Eco soundings - John Vidal
21st May 2003
Society Guardian - The Guardian
A storm is brewing over the running of the Marine Stewardship Council (MSC), awarder of international eco-labels designed to reassure consumers that the fish they eat comes from sustainable sources.
The group, chaired by former environment secretary John Gummer and funded by food conglomerate Unilever and the WWF, started by approving small, politically uncontentious fisheries such as those for the Western Australia rock lobster and the Berry Inlet cockles of south Wales, but the MSC recently approved the New Zealand hoki, a fishery that, according to critics, is over fished and unnecessarily kills fur seals and sea birds.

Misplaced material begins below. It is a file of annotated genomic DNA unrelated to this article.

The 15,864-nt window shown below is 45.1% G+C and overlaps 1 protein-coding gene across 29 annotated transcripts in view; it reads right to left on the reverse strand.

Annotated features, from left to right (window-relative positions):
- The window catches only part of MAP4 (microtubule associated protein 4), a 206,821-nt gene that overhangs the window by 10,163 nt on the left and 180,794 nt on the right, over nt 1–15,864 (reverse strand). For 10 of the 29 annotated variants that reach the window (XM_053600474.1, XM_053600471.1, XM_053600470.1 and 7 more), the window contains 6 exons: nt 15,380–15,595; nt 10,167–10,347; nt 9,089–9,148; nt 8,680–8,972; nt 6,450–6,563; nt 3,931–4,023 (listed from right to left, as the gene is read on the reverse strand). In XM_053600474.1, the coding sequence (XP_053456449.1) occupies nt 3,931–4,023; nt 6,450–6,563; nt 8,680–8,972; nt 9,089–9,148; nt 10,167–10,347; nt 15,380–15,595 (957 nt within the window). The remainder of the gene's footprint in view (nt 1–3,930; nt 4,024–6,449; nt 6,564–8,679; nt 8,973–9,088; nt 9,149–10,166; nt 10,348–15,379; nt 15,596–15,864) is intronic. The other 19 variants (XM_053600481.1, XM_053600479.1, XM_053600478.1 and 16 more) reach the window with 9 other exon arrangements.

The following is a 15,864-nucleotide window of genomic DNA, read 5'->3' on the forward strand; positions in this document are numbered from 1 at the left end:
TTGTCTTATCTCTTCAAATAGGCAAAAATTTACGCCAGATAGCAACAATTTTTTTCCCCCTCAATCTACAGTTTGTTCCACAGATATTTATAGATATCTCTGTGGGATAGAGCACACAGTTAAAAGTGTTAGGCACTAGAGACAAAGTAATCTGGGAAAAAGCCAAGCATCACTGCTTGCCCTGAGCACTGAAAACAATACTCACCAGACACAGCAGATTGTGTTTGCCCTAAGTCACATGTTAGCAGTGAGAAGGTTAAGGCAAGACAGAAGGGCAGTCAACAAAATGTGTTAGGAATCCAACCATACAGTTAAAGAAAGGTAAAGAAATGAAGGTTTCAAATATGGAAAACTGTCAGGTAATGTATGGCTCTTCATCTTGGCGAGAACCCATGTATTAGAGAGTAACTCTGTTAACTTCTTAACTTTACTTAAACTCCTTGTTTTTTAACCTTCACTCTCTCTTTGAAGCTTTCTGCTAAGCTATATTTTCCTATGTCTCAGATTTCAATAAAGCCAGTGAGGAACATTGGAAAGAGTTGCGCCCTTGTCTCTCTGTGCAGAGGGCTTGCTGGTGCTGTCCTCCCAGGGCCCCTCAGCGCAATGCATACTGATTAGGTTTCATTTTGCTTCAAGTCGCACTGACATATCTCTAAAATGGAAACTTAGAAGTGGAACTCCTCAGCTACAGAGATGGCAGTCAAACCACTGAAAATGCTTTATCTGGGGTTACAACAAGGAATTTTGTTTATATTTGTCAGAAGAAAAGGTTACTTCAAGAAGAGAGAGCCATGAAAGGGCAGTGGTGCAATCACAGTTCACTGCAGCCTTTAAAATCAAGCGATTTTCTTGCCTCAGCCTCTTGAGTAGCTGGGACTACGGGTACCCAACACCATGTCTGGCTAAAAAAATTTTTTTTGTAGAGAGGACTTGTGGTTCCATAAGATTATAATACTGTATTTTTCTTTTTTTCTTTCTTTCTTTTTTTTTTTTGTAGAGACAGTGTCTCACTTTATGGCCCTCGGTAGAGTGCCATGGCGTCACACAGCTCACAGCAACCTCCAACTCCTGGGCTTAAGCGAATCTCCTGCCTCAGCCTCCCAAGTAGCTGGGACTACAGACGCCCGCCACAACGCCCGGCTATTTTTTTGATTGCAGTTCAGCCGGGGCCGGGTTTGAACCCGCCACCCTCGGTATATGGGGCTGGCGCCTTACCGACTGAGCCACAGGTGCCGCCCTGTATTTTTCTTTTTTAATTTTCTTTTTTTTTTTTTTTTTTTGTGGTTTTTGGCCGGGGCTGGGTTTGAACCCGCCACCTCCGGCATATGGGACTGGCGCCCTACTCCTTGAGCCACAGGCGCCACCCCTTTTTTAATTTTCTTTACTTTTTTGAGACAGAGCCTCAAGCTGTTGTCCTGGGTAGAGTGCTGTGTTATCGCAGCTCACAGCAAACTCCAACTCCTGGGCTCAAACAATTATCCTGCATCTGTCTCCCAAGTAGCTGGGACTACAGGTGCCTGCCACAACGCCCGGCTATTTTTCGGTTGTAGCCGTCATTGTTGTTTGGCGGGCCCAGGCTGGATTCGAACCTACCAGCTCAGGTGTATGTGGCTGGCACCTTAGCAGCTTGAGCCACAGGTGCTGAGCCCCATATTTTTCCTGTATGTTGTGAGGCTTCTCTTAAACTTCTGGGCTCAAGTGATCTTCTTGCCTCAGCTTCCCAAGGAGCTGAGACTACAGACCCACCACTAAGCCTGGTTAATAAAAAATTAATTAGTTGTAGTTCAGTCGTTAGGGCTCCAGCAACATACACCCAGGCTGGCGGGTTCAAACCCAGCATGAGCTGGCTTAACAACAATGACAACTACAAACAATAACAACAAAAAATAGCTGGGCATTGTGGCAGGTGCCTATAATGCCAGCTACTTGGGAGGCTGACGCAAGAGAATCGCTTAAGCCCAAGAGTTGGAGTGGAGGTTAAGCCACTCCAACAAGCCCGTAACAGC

This has inflamed Gerry Leape, head of the oceans programme at the National Environment Trust in the US and who also is a member of the MSC's advisory committee. In London last week, he laid into Gummer and the council, warning that any rapid approval of two more controversial fisheries (for toothfish around the South Georgia and South Sandwich Islands in the south Atlantic, and the Alaska pollock) would strain the credibility of the organisation to breaking point.
A pained Brendan May, head of the MSC, retorted that Gummer was "not exactly [US defence secretary] Donald Rumsfeld... but most definitely green. I reject the charge our board is stacked in favour of industry."